HL: Well, I got a lot of thoughts. So first of all, there are some aspects of DAOs today that are super valuable. [The] Risk Labs team [is a] global team — we’ve got like 30 people in 20 countries, and doing that in a traditional organization is really annoying. [It’s] really hard to try to employ all these people all over the world, it's just challenging and difficult. So I think we should realize that the fact that DAOs are global by default is super cool, super compelling, and useful today.

On the other hand, though, I think some of the DAO thinking is making the same mistake a lot of early DeFi stuff did too, which is just failing to research what has already been discovered. There is a very long history and academic literature around how organizations are constructed around the principal-agent problem. How do you pick a principal that's in charge of some power? …There's a lot of theory here around what organizational structures work well in what circumstances. And I think that DAOs should spend a lot more time looking at that and being like ‘hey, we figured this out like a thousand years ago that this structure works well for this and not well for that.’

The example that I like to point to [is that] Amazon is not run by its shareholders. Amazon as a DAO would be insane — if we asked the shareholders to vote on every decision that… their CEO… is supposed to make, that's completely insane, it just doesn't work. And I think DAOs sometimes make that problem. If you're gonna be doing complicated things, there are gonna be some people that know more and have more expertise, information, knowledge, or whatever else, that you do have to entrust to make some decisions. So if you want the kind of very pure DAO that's run by the individual entities, maybe that does work better for simpler institutions or simpler organizations like an investment club or some sort of smaller type of collectives, I dunno.

CR:Right. It's funny, I think you're right that DeFi DAOs seem like they're building everything from scratch in kind of this separate bubble and ignoring what’s already been done. And it looks like DAOs are now in these growing pains because before it used to be a lot simpler, projects were smaller. DeFi itself was a lot smaller, so maybe a lot of coordination just wasn't needed. But now that all these projects are becoming bigger and are needing to scale is when we are kind of running into these problems where, okay, maybe having tokenholders vote on every single thing is not the best method, maybe a more formal hierarchy and organizational structure is needed. So we are kind of slowly recreating some version of just what a company looks like, but on-chain. So I don't know, maybe… kind of doing everything from scratch… using web3 tools… works out… We’ll see how that works out.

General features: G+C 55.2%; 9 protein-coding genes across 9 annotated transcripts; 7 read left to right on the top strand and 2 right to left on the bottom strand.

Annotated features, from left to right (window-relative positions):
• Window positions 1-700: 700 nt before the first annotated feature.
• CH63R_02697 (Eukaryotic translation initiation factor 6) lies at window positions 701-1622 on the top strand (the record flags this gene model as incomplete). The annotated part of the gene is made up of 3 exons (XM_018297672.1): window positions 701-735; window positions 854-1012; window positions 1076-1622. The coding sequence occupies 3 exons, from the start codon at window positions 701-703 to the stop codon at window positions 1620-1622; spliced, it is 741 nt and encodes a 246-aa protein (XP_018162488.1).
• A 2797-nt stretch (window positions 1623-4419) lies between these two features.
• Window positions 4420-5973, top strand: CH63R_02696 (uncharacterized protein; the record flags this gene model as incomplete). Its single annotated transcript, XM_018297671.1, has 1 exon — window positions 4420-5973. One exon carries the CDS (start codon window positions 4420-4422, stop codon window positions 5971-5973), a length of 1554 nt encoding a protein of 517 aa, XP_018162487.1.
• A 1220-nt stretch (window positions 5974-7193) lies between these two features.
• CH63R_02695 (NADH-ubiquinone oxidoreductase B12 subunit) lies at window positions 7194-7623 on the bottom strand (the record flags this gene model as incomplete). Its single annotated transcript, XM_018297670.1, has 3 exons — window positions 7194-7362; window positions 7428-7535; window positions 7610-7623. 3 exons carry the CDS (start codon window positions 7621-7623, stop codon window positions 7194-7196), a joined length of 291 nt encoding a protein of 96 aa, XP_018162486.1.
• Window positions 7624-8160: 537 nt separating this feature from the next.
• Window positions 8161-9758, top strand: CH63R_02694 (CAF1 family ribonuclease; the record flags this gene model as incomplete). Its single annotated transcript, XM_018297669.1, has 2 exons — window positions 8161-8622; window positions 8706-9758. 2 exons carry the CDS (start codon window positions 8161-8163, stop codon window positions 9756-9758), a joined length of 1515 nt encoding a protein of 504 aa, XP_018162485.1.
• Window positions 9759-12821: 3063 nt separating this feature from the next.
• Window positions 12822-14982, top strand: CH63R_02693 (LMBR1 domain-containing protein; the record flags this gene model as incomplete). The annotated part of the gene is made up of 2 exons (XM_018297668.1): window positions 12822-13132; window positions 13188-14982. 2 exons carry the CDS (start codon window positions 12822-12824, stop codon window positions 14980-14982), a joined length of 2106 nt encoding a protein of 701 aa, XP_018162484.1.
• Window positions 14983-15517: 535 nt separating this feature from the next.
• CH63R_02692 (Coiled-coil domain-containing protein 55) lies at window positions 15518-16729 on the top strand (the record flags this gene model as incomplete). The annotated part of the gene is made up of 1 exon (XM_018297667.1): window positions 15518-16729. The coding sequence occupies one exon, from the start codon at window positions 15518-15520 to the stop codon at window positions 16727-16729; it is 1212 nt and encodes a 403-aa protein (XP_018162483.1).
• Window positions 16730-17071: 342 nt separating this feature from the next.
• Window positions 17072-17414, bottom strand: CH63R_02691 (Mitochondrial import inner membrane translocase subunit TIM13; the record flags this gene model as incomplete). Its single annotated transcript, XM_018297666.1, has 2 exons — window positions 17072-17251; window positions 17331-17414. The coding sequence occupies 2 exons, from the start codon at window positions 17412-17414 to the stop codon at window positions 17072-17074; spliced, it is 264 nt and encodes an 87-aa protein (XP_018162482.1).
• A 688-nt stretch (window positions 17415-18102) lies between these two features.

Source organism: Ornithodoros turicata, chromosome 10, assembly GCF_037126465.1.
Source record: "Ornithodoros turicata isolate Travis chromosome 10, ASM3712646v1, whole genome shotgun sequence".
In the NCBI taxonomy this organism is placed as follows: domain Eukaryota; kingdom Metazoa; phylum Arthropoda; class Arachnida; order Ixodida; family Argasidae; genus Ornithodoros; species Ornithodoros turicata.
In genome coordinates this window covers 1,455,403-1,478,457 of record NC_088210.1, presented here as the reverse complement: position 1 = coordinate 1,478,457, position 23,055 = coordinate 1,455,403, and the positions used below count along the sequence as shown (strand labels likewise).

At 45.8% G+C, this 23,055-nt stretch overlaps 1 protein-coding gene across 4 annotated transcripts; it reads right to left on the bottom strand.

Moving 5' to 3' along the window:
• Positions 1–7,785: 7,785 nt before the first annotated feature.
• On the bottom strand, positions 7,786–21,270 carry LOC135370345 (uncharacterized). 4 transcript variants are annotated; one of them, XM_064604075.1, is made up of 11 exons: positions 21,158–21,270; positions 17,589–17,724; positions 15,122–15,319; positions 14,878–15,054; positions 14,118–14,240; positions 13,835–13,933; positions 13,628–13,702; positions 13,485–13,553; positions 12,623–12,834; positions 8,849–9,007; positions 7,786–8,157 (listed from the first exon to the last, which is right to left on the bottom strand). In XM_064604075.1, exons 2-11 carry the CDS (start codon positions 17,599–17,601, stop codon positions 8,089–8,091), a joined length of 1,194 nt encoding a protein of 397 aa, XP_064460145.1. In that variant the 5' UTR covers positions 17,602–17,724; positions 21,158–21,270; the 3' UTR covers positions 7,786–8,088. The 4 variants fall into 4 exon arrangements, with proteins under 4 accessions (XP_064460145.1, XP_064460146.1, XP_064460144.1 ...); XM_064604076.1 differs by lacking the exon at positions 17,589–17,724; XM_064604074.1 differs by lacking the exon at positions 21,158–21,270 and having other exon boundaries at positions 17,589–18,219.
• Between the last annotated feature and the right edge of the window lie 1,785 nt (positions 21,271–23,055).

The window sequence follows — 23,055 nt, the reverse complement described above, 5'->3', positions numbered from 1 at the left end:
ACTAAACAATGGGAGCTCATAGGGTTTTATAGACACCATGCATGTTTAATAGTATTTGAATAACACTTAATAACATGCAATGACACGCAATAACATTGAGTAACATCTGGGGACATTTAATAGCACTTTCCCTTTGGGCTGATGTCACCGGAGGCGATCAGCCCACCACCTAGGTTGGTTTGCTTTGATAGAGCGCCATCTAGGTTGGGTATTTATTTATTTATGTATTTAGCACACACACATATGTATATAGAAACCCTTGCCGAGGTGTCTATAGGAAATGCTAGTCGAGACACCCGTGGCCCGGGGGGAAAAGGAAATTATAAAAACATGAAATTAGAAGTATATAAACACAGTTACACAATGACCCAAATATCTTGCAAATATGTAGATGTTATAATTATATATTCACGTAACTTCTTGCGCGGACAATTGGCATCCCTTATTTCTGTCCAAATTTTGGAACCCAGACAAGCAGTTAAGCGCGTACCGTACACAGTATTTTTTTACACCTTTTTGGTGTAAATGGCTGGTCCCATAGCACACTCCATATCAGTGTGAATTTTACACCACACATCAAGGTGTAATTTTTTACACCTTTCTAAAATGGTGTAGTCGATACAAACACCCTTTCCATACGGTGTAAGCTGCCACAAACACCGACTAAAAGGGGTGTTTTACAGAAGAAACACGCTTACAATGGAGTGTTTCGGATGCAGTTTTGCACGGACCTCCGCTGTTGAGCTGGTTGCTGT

HL: I also don't underestimate that new infrastructures do also invent new things, I think that's true too. Otherwise it could sound pretty pessimistic, like, okay, so we just recreate the exact same structure as traditional companies. Like the Delaware Corp, we recreate that on-chain, and we recreate middle-management, and all these other layers — and then everybody's like ‘that's not exciting.’

First of all, I think it actually would be really useful to do that at a global level, where you have a global company. It's incredibly painful trying to actually run a global company otherwise. So maybe that is useful, that aspect of it, but that infrastructure could also allow somebody to come up with a totally new way of organizing people that hasn't been invented yet. And often with new infrastructure and new technologies, you do invent new things. And I think that's super cool and compelling.

CR: Yeah, I think that'll happen. If all these teams are building these models from scratch using this kind of completely different infrastructure, I think the outcome will have to be different from what's already been created, But I think it will take some things from the old model, [and] I think it'll, it'll end up looking different and, hopefully, better. I think better, that's why we're here, right?

HL: Yeah, exactly.

CR: Going back to the issue of multisigs and how potentially oracles can help remove that central point of failure, a big issue with with multisigs have obviously been cross chain-bridges — they've been super reliant on multisig and that's how we've seen the biggest hacks in DeFi, with these bridges. And it's happened so often now that it's becoming obvious, or at least it's casting this doubt on what used to be a very common perception that the future will be this cross-chain place where different blockchain ecosystems can interact. Now, because so many bridges have been hacked, that's being put into question. So yeah, I'd love your thoughts on how this can be improved.